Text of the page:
Reader “Carla” called the quartet one of the best reads in recent years. “Elena Ferrante involved me in her story as hadn’t happened to me in a long time, and the last book is so touching. Bravissima, whoever you are.” The words “whoever you are” are crucial, as are Silvia’s “seems to be a woman.” The name Elena Ferrante is a pseudonym, and the author has chosen to keep his/her identity an enigma. For whatever reason, Ferrante is never photographed, never interviewed in person, but solely and occasionally by email.
That pen name provides a hint of her literary genesis, which seems a reflection of the name of Elsa Morante (1912 - 1985), the famous postwar author and for many years the wife of fellow novelist Alberto Moravia. The author of La Storia (published in English as History), Morante was half Jewish, and wrote that book, now a classic, as a result of having to hide from the Nazis for a year during WWII. Curiously, Ferrante’s first novel, L’Amore Molesto (Nasty Love) published in 1992, won the Procida Isola di Arturo - Elsa Morante prize
Controversial in Italy
Not all Italians delight in Ferrante’s work. When fellow Neapolitan Roberto Saviano nominated Ferrante for the prestigious literary award, the Premio Strega, last February, Massimiliano Parente wrote somewhat snidely in Il Giornale that first Ferrante declined, but then accepted out of “respect” for Saviano and his work, as Ferrante wrote Saviano. “Ferrante is a bestseller author of weepy meatloafs,” said Parente, “who constructed the personality of the invisible author, one more form of exhibitionism.”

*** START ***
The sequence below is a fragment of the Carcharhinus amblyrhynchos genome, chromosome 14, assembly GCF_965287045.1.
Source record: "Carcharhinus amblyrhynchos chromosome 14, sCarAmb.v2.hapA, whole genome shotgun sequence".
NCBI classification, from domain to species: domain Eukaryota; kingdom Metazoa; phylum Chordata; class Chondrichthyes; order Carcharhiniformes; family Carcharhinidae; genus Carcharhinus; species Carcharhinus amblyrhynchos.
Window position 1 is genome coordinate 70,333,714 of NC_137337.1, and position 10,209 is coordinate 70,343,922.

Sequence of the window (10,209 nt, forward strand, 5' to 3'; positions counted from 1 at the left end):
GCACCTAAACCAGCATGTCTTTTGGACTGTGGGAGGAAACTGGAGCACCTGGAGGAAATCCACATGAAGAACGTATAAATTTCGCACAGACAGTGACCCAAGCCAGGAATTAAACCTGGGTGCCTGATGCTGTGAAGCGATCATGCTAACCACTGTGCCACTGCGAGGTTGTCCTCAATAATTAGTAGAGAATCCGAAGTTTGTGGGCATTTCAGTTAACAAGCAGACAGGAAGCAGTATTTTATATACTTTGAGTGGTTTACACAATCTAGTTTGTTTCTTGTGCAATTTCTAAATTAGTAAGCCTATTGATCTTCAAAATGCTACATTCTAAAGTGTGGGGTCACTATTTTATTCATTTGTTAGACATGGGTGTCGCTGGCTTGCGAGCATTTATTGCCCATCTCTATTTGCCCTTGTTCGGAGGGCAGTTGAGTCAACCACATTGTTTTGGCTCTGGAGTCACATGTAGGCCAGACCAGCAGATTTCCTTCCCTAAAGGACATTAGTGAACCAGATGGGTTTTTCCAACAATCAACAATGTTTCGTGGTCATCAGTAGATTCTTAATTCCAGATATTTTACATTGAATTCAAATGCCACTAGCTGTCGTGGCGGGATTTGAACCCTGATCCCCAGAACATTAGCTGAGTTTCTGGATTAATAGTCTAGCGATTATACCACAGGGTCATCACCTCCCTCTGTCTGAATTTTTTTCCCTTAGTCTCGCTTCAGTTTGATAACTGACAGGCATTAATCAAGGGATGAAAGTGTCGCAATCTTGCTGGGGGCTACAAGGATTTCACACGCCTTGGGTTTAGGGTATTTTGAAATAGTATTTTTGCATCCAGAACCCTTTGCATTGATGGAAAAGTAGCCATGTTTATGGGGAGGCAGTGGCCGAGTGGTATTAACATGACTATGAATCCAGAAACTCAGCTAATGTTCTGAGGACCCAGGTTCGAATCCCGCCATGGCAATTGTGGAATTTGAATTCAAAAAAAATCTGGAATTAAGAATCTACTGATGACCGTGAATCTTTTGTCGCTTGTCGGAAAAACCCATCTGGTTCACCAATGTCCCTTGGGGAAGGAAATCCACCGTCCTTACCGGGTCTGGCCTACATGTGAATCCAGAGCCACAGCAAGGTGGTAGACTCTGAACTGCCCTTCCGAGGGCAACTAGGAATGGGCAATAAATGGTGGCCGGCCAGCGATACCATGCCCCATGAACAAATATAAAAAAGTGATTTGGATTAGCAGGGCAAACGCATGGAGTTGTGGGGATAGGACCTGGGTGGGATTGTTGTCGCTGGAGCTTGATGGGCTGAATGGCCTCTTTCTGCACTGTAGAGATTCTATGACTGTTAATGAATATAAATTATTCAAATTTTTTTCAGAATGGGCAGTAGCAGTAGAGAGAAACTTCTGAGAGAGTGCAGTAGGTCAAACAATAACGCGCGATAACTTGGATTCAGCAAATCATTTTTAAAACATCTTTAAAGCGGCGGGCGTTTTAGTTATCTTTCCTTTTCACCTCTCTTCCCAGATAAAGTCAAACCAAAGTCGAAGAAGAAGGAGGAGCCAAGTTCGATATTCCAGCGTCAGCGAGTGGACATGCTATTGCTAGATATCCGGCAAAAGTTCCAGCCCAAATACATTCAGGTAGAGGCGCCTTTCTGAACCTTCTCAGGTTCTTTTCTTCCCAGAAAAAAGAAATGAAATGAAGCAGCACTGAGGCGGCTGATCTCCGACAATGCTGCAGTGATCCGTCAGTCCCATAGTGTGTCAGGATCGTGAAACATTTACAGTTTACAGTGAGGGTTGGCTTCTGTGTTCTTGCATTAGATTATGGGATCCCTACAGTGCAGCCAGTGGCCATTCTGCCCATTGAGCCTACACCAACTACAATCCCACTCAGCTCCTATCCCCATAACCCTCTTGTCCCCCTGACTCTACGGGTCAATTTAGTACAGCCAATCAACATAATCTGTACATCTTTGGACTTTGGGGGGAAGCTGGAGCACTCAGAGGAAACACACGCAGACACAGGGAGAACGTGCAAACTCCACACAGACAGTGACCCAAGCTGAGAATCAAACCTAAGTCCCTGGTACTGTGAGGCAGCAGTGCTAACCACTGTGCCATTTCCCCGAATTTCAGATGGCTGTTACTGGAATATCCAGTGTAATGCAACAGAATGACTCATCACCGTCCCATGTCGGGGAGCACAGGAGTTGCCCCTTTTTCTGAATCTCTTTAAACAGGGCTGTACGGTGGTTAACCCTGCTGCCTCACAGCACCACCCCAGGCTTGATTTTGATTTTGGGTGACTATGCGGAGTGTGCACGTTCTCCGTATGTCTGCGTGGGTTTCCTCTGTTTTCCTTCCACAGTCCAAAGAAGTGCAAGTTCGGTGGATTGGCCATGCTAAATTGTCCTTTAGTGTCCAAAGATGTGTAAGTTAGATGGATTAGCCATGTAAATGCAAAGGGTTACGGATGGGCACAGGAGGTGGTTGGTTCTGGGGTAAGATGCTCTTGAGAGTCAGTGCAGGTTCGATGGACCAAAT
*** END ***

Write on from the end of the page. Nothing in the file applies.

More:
The brilliant (and eccentric) author Aldo Busi, writing in Dagospia, called Saviano’s nomination of Ferrante ridiculous and Ferrante guilty of writing a “family-ish broth of Parthenopean sentimentalism” which gave him a “lightning attack of psychic diabetes.”
Such acidity did not go unnoticed: the daily Il Fatto Quotidiano called Busi’s hostility gratuitous and other critics agreed, saying that, while Ferrante wrote of sentiment, she was not sentimentalist and that the reactions of “a certain part of the Italian literary world are so vehement as to be ridiculous.”
For literary critic Giuseppina Dota of Foggia, for the past two decades, “the unanimous judgement has always been that Ferrante writes magnificently.”
In the event, Ferrante came in third in the Strega Prize competition, with 59 votes; the winner was Nicola Lagioia with 145 votes for his novel La Ferocia, published by Einaudi.
Anonymity or Timidity?
Still, many continue to ask if “Elena Ferrante” is actually male or female. Why should an author dodge publicity, unless this is, in itself, a publicity ploy? One theory is that she is Anita Raja, who works for the publisher E/O and is the wife of the writer Domenico Starnone, 72, and a Neapolitan. For some, Starnone and Raja are together the Ferrante writing team, which both vehemently deny.
Speaking for herself, in an interview for the Paris Review Ferrante explained that she had chosen anonymity in the Nineties because, “I was frightened by the possibility of having to come out of my shell. My timidity prevailed, then there was the hositility of the media, which paid no attention to my books. It wasn’t the book that counted, for them, but the author’s aura.”